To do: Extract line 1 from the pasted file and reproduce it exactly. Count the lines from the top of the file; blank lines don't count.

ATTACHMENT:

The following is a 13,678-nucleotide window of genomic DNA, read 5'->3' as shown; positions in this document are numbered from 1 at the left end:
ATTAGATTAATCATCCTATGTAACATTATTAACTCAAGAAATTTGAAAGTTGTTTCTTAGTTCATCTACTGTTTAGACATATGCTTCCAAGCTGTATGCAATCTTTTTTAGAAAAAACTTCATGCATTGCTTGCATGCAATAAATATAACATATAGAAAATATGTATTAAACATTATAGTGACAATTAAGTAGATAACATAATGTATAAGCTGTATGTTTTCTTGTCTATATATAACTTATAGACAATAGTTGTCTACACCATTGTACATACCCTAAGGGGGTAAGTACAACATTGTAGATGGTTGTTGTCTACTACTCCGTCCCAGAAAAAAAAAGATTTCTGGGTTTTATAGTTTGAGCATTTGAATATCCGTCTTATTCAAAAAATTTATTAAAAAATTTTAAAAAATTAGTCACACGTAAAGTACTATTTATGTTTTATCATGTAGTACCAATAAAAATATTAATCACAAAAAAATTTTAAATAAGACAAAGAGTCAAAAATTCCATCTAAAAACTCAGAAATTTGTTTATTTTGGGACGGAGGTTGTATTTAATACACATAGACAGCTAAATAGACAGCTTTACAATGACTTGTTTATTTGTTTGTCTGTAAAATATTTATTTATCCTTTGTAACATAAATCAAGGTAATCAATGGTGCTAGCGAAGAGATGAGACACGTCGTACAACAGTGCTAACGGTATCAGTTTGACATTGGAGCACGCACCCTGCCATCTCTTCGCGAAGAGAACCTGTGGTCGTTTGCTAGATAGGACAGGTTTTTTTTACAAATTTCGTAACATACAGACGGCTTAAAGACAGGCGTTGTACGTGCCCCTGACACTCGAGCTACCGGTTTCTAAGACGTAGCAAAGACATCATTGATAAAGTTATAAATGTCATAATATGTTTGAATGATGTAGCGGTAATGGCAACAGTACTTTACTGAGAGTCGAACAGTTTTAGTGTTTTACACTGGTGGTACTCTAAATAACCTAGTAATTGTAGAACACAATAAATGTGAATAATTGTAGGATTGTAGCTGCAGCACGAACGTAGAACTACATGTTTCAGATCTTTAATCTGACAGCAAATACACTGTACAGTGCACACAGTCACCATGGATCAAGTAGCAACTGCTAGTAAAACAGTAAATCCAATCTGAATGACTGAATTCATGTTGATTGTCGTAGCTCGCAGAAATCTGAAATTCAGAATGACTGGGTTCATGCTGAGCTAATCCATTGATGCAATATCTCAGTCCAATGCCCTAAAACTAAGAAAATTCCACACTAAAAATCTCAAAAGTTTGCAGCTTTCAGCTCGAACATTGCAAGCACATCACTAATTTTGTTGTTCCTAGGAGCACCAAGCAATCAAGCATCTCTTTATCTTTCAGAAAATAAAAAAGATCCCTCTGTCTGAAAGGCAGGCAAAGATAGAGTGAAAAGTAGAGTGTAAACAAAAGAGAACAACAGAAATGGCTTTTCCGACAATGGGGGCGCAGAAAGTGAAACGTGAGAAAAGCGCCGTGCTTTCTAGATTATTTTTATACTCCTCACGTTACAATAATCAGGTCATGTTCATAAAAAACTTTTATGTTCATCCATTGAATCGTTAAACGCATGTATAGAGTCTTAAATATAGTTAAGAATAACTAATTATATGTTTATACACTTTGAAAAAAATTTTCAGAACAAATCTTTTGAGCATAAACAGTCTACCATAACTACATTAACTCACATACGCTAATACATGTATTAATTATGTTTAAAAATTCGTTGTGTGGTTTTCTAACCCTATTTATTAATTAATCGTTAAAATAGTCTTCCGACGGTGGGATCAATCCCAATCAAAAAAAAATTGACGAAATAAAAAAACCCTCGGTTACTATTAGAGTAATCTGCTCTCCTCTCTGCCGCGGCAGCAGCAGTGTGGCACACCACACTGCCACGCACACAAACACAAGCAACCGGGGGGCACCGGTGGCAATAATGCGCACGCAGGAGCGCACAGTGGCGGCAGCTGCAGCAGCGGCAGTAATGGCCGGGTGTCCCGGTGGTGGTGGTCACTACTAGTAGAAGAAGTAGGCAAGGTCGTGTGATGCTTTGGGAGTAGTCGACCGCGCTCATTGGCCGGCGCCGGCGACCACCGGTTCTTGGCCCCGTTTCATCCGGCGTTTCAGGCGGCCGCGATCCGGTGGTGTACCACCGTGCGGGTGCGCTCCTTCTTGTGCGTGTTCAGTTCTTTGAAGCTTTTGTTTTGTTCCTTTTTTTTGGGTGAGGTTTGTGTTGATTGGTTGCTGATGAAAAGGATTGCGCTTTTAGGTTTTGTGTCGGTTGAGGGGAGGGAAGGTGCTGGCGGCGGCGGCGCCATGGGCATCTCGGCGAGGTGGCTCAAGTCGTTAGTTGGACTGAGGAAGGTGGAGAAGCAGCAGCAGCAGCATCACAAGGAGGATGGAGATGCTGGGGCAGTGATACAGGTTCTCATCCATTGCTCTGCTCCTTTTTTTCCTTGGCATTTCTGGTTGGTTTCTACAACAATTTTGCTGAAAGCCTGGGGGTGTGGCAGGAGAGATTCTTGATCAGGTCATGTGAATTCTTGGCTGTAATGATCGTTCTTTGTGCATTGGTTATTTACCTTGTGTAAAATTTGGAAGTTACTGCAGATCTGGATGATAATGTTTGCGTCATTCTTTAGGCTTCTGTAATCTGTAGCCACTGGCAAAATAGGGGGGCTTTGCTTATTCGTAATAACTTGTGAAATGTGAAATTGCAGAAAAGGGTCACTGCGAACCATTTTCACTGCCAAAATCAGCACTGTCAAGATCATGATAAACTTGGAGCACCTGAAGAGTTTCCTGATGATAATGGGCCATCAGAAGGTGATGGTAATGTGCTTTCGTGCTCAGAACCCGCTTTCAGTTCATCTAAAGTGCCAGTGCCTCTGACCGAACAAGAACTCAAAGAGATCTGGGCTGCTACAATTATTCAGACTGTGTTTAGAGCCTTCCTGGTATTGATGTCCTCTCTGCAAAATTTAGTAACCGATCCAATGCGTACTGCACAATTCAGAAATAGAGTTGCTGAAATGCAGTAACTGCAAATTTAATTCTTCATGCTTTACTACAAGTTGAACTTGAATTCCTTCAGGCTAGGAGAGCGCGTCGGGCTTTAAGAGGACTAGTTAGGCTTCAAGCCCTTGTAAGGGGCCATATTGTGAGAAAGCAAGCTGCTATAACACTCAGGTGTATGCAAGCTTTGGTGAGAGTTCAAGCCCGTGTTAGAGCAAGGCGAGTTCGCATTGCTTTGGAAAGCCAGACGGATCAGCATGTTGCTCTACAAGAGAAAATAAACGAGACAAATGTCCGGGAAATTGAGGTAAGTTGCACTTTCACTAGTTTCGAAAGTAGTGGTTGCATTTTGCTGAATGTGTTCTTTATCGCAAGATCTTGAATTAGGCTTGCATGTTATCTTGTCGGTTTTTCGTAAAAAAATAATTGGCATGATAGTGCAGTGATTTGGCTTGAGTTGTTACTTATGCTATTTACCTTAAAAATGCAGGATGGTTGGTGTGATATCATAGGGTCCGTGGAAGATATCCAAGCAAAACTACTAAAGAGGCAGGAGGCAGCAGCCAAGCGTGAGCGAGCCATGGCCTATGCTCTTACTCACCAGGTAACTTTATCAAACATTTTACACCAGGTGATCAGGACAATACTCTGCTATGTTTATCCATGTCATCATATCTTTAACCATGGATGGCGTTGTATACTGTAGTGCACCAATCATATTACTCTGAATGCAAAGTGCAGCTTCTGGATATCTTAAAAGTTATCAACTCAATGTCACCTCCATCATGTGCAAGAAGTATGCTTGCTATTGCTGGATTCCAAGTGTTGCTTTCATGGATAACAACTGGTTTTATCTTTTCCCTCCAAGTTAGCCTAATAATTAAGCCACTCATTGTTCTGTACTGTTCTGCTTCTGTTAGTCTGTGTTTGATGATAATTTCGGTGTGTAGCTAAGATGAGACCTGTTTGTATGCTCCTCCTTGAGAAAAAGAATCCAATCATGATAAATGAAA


The following is a 13,678-nucleotide window of genomic DNA, read 5'->3' as shown; positions in this document are numbered from 1 at the left end: